An even bigger concern is terrorism. The Beijing subway system began security checks at entrances on Sunday, and heavily armed police have begun patrolling some parts of the capital. Officials have said that Beijing will have an anti-terrorism force of nearly 100,000 police, paramilitary troops and the elite Snow Wolf commando unit. In March, authorities announced what they said was a failed terror attack on a flight to Beijing from the city of Urumuqi, capital of the restive western Xinjiang region. The government blamed the attack, allegedly involving a failed attempt to set a fire in the aircraft's lavatory, on separatists from the Muslim Uighur ethnic group. But human rights groups complain that the threat warnings lack specifics, and could be used to justify political crackdowns. (Interpol and the U.S. State Department, however, have also issued warnings of possible terror attacks during the Games.)

The jittery climate has clouded the expectations of hoteliers and other entrepreneurs hoping to profit from this summer's expected travel boom. "I was really looking forward to a phenomenal year, and that has slowly been tempered by the visa restrictions," says Derek Flint, general manager of the Ritz-Carlton Beijing, Financial Street. In May 346,000 foreigners visited the capital, down 12% from the previous year's figure, according to the Beijing Tourism Administration. "May and June have been tough months. July will also be a tough month before the Olympics," says Damien Little, a Beijing-based director for Horwath HTL, a hotel consulting firm. While most of the top hotels are fully booked for the Games, mid-range accommodations still have vacancies. "The four-star and three-star market has perhaps more than 50% of the rooms available," says Little.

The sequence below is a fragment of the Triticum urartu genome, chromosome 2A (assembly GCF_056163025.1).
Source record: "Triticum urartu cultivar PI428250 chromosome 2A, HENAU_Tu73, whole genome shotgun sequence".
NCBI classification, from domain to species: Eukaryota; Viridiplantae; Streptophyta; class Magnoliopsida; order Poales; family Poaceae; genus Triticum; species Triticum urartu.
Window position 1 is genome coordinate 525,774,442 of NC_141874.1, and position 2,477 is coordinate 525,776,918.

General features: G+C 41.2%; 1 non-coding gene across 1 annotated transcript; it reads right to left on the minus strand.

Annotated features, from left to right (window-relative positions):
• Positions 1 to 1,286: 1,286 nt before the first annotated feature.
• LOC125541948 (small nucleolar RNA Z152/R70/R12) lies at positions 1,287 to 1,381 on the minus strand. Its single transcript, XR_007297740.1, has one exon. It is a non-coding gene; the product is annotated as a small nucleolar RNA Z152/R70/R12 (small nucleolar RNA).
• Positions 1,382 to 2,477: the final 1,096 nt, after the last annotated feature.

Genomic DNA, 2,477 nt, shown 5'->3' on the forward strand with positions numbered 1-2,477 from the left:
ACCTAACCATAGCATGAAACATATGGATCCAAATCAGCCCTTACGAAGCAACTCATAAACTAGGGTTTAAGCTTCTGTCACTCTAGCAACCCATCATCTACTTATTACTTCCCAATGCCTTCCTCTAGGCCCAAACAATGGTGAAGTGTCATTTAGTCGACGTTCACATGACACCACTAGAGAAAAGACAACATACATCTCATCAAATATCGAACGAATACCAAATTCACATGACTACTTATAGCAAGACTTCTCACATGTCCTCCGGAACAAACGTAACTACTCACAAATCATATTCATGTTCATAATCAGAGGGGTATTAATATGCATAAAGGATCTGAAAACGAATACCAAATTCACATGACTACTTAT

The economic pain is felt well beyond the hospitality industry. Business groups complain that the visa rules are keeping overseas investors from visiting factories, and blocking retailers from attending trade fairs. In Hong Kong, the autonomously governed Chinese city that is a key entry point to the mainland, long lines of people wait to plead their case to officials at the Chinese visa office. "It's really a hassle and adds a lot of time and expense," says Richard Vuylsteke, president of the American Chamber of Commerce in Hong Kong. "Nothing is insurmountable, but it increases the cost of business and makes people think twice before going in." The group sent letters of complaint to the Chinese foreign ministry and the Hong Kong government. But they don't expect to see any improvement before the Games' conclusion. "Our interest is that things go back where they were before after Olympics," Vuylsteke says. "Otherwise this will have an impact on business plans."

The visa problems are affecting more than just business, however. Farnoosh Famouri, a 25-year-old Australian, plans to marry her American fiance in Beijing on July 6. The couple, who met while working in the Chinese capital, invited 30 friends and relatives to join them, before realizing that they might not be able to renew their own visas in time. After meeting with several denials, Famouri returned to the visa office with her visiting parents for one last attempt. Upon learning that she planned to be wed in China, the officer extended Famouri visa for two weeks. "I was so happy and so excited after three months of so much stress," she says. Still, she has to wait to learn if her fiance's visa can be extended as well.